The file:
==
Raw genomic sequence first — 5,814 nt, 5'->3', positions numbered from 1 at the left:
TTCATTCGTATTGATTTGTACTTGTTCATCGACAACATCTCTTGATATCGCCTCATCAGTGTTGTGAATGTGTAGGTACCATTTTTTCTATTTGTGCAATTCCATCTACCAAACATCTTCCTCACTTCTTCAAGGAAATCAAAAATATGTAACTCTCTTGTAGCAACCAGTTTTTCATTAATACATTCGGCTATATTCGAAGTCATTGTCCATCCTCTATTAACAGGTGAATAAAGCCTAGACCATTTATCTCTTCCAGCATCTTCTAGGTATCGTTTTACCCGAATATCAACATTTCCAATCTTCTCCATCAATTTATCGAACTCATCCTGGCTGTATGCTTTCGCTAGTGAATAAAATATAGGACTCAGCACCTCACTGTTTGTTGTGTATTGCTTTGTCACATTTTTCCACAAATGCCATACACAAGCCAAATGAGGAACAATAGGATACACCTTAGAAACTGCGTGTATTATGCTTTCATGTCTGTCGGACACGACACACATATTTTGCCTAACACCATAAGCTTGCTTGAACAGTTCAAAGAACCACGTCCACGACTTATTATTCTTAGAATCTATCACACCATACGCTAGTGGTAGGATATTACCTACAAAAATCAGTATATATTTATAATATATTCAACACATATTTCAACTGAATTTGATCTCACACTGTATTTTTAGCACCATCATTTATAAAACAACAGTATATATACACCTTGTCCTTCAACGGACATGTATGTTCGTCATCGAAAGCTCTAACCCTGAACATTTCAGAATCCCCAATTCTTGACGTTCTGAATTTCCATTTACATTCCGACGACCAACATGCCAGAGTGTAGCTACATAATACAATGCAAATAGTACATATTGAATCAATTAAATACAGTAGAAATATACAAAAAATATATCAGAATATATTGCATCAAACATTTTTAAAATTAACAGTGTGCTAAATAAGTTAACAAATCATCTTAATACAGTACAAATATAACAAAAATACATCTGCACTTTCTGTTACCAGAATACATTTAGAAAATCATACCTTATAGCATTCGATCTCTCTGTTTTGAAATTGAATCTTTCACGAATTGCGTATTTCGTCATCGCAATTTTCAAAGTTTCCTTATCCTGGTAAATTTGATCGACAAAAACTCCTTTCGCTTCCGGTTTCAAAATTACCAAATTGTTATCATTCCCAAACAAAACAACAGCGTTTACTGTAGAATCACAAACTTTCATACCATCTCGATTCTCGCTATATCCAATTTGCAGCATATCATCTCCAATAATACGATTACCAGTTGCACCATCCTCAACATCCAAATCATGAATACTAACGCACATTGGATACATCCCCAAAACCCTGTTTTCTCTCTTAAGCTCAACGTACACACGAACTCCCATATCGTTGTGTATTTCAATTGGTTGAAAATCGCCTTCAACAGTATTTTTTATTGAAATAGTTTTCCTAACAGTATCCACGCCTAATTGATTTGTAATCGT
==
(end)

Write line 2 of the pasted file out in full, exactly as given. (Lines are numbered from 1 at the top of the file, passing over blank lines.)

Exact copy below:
TTCATTCGTATTGATTTGTACTTGTTCATCGACAACATCTCTTGATATCGCCTCATCAGTGTTGTGAATGTGTAGGTACCATTTTTTCTATTTGTGCAATTCCATCTACCAAACATCTTCCTCACTTCTTCAAGGAAATCAAAAATATGTAACTCTCTTGTAGCAACCAGTTTTTCATTAATACATTCGGCTATATTCGAAGTCATTGTCCATCCTCTATTAACAGGTGAATAAAGCCTAGACCATTTATCTCTTCCAGCATCTTCTAGGTATCGTTTTACCCGAATATCAACATTTCCAATCTTCTCCATCAATTTATCGAACTCATCCTGGCTGTATGCTTTCGCTAGTGAATAAAATATAGGACTCAGCACCTCACTGTTTGTTGTGTATTGCTTTGTCACATTTTTCCACAAATGCCATACACAAGCCAAATGAGGAACAATAGGATACACCTTAGAAACTGCGTGTATTATGCTTTCATGTCTGTCGGACACGACACACATATTTTGCCTAACACCATAAGCTTGCTTGAACAGTTCAAAGAACCACGTCCACGACTTATTATTCTTAGAATCTATCACACCATACGCTAGTGGTAGGATATTACCTACAAAAATCAGTATATATTTATAATATATTCAACACATATTTCAACTGAATTTGATCTCACACTGTATTTTTAGCACCATCATTTATAAAACAACAGTATATATACACCTTGTCCTTCAACGGACATGTATGTTCGTCATCGAAAGCTCTAACCCTGAACATTTCAGAATCCCCAATTCTTGACGTTCTGAATTTCCATTTACATTCCGACGACCAACATGCCAGAGTGTAGCTACATAATACAATGCAAATAGTACATATTGAATCAATTAAATACAGTAGAAATATACAAAAAATATATCAGAATATATTGCATCAAACATTTTTAAAATTAACAGTGTGCTAAATAAGTTAACAAATCATCTTAATACAGTACAAATATAACAAAAATACATCTGCACTTTCTGTTACCAGAATACATTTAGAAAATCATACCTTATAGCATTCGATCTCTCTGTTTTGAAATTGAATCTTTCACGAATTGCGTATTTCGTCATCGCAATTTTCAAAGTTTCCTTATCCTGGTAAATTTGATCGACAAAAACTCCTTTCGCTTCCGGTTTCAAAATTACCAAATTGTTATCATTCCCAAACAAAACAACAGCGTTTACTGTAGAATCACAAACTTTCATACCATCTCGATTCTCGCTATATCCAATTTGCAGCATATCATCTCCAATAATACGATTACCAGTTGCACCATCCTCAACATCCAAATCATGAATACTAACGCACATTGGATACATCCCCAAAACCCTGTTTTCTCTCTTAAGCTCAACGTACACACGAACTCCCATATCGTTGTGTATTTCAATTGGTTGAAAATCGCCTTCAACAGTATTTTTTATTGAAATAGTTTTCCTAACAGTATCCACGCCTAATTGATTTGTAATCGT